By Jeffrey M. Anderson
Funny, powerful and energizing, "Metallica: Some Kind of Monster" is like a "Behind the Music" special but with humanity and depth. The 140-minute documentary tells one of those true stories that's too bizarre to have been invented for a fiction film.
Metallica, the most popular, durable and consistent metal band in history -- not to mention one of its loudest and most aggressive -- undergoes group therapy while working on their newest album, 2003's "St. Anger." Singer/guitarist James Hetfield, lead guitarist Kirk Hammett and drummer Lars Ulrich, who have been seen glaring and scowling in countless rock magazine photos, now pour their hearts out to each other, exploring their feelings over whether a guitar solo is trendy.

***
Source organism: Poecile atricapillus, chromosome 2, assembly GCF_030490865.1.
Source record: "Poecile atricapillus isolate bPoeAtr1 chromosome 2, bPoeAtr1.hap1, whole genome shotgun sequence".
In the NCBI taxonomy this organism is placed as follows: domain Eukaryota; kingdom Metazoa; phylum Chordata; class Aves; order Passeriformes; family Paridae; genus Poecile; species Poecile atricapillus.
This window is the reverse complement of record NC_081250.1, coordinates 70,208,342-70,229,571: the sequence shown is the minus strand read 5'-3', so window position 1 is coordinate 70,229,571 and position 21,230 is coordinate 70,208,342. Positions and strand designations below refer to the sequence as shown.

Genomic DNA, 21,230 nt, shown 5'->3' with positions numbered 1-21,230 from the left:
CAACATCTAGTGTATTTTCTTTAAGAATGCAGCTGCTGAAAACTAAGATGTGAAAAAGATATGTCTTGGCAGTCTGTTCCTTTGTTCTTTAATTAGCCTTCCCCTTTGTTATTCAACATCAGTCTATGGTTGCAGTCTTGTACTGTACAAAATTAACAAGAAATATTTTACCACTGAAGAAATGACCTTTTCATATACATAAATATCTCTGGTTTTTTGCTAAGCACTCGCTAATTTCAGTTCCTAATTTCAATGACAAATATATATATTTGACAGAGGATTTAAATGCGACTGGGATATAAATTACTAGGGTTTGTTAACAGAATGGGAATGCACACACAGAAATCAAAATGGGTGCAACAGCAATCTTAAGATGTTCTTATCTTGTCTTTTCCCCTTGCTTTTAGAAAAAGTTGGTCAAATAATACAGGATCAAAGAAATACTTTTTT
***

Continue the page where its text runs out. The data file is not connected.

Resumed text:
Celebrated documentarians Joe Berlinger and Bruce Sinofsky ("Brother's Keeper," "Paradise Lost") keep the irony at bay and instead plunge headfirst into this gurgling sea of acid emotions. They cut right to the core for hard times, like Hetfield checking into rehab, postponing the record for almost a year; to the good times, like hiring new bass player Robert Trujillo. Jilted former bassist Jason Newstead and Dave Mustaine lay bare their doubts and fears, and record producer Bob Rock and band therapist Phil Towle round out the cast.
This extraordinary film deserves mention alongside such great rock movies as "Gimme Shelter" and "Stop Making Sense."
***1/2 out of ****
(140m | R)